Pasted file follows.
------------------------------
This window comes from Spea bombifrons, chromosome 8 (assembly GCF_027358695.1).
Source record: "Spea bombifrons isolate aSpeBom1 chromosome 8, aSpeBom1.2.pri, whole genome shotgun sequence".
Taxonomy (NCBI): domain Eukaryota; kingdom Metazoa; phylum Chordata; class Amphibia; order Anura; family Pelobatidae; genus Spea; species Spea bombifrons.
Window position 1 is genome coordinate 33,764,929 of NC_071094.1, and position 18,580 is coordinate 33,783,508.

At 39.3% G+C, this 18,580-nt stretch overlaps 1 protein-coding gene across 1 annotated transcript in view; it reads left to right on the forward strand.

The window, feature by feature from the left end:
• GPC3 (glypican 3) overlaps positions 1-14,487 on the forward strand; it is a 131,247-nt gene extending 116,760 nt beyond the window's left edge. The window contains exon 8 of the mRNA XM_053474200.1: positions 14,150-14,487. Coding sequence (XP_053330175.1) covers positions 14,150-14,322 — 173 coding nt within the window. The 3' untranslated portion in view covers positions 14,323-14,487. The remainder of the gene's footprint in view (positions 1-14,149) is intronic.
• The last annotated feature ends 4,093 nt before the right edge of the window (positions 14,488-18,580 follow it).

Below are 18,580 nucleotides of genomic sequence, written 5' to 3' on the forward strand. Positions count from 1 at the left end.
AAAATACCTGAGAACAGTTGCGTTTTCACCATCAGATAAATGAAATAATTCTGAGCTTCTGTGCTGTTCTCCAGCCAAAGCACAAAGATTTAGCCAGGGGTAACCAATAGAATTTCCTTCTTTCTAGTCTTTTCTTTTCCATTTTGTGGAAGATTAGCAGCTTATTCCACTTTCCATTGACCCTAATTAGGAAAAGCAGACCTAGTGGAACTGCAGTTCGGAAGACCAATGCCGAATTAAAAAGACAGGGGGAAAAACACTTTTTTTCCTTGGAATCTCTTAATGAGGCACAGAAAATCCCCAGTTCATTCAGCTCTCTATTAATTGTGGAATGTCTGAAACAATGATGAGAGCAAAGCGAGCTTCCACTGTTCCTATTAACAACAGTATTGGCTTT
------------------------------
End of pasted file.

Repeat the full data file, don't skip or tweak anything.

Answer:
This window comes from Spea bombifrons, chromosome 8 (assembly GCF_027358695.1).
Source record: "Spea bombifrons isolate aSpeBom1 chromosome 8, aSpeBom1.2.pri, whole genome shotgun sequence".
Taxonomy (NCBI): domain Eukaryota; kingdom Metazoa; phylum Chordata; class Amphibia; order Anura; family Pelobatidae; genus Spea; species Spea bombifrons.
Window position 1 is genome coordinate 33,764,929 of NC_071094.1, and position 18,580 is coordinate 33,783,508.

At 39.3% G+C, this 18,580-nt stretch overlaps 1 protein-coding gene across 1 annotated transcript in view; it reads left to right on the forward strand.

The window, feature by feature from the left end:
• GPC3 (glypican 3) overlaps positions 1-14,487 on the forward strand; it is a 131,247-nt gene extending 116,760 nt beyond the window's left edge. The window contains exon 8 of the mRNA XM_053474200.1: positions 14,150-14,487. Coding sequence (XP_053330175.1) covers positions 14,150-14,322 — 173 coding nt within the window. The 3' untranslated portion in view covers positions 14,323-14,487. The remainder of the gene's footprint in view (positions 1-14,149) is intronic.
• The last annotated feature ends 4,093 nt before the right edge of the window (positions 14,488-18,580 follow it).

Below are 18,580 nucleotides of genomic sequence, written 5' to 3' on the forward strand. Positions count from 1 at the left end.
AAAATACCTGAGAACAGTTGCGTTTTCACCATCAGATAAATGAAATAATTCTGAGCTTCTGTGCTGTTCTCCAGCCAAAGCACAAAGATTTAGCCAGGGGTAACCAATAGAATTTCCTTCTTTCTAGTCTTTTCTTTTCCATTTTGTGGAAGATTAGCAGCTTATTCCACTTTCCATTGACCCTAATTAGGAAAAGCAGACCTAGTGGAACTGCAGTTCGGAAGACCAATGCCGAATTAAAAAGACAGGGGGAAAAACACTTTTTTTCCTTGGAATCTCTTAATGAGGCACAGAAAATCCCCAGTTCATTCAGCTCTCTATTAATTGTGGAATGTCTGAAACAATGATGAGAGCAAAGCGAGCTTCCACTGTTCCTATTAACAACAGTATTGGCTTT